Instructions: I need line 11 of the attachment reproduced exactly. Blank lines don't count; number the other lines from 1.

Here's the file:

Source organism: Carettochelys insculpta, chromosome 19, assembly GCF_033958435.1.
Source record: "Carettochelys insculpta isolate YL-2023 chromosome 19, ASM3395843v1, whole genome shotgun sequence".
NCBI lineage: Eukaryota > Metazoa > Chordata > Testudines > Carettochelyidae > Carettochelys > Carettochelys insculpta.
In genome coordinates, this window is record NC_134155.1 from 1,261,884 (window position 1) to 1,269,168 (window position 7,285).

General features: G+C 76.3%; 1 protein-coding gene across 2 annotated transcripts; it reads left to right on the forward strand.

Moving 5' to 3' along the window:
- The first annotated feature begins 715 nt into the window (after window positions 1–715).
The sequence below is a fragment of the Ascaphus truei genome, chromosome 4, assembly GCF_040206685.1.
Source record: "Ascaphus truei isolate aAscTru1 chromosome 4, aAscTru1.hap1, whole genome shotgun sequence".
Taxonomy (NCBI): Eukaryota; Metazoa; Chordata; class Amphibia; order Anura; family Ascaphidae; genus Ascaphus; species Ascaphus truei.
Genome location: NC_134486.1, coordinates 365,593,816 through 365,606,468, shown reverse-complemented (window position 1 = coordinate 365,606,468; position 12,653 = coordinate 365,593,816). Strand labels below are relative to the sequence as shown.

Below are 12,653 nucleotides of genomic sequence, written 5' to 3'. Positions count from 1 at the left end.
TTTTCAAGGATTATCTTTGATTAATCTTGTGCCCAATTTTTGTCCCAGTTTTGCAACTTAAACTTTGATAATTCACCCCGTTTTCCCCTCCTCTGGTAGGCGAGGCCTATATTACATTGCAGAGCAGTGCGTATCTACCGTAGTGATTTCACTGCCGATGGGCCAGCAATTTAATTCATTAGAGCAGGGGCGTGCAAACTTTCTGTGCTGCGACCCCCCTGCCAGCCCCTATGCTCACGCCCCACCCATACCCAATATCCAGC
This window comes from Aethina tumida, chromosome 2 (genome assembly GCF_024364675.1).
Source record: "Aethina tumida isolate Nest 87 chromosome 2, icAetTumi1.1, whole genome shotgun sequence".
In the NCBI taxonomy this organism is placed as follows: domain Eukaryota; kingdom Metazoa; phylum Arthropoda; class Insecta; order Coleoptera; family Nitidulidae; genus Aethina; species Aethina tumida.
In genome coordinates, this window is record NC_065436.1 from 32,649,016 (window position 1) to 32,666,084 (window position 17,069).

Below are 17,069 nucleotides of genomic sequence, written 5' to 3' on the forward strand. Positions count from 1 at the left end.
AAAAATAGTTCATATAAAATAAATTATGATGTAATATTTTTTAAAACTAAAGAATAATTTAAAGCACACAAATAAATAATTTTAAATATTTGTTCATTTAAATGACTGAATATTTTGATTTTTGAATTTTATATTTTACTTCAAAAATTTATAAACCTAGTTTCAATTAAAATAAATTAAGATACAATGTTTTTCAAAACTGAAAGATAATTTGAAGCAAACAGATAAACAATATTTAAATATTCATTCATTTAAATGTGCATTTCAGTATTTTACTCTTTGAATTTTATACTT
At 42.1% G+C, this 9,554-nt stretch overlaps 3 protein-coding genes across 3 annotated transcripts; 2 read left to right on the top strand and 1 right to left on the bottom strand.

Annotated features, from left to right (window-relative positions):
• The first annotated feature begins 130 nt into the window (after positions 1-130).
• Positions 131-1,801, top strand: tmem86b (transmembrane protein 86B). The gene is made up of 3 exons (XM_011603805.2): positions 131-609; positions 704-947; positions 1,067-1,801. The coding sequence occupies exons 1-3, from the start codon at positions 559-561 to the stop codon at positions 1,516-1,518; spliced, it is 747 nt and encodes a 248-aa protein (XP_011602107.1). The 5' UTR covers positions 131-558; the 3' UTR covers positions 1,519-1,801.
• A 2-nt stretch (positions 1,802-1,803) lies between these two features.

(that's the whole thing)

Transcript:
Genome location: NC_134486.1, coordinates 365,593,816 through 365,606,468, shown reverse-complemented (window position 1 = coordinate 365,606,468; position 12,653 = coordinate 365,593,816). Strand labels below are relative to the sequence as shown.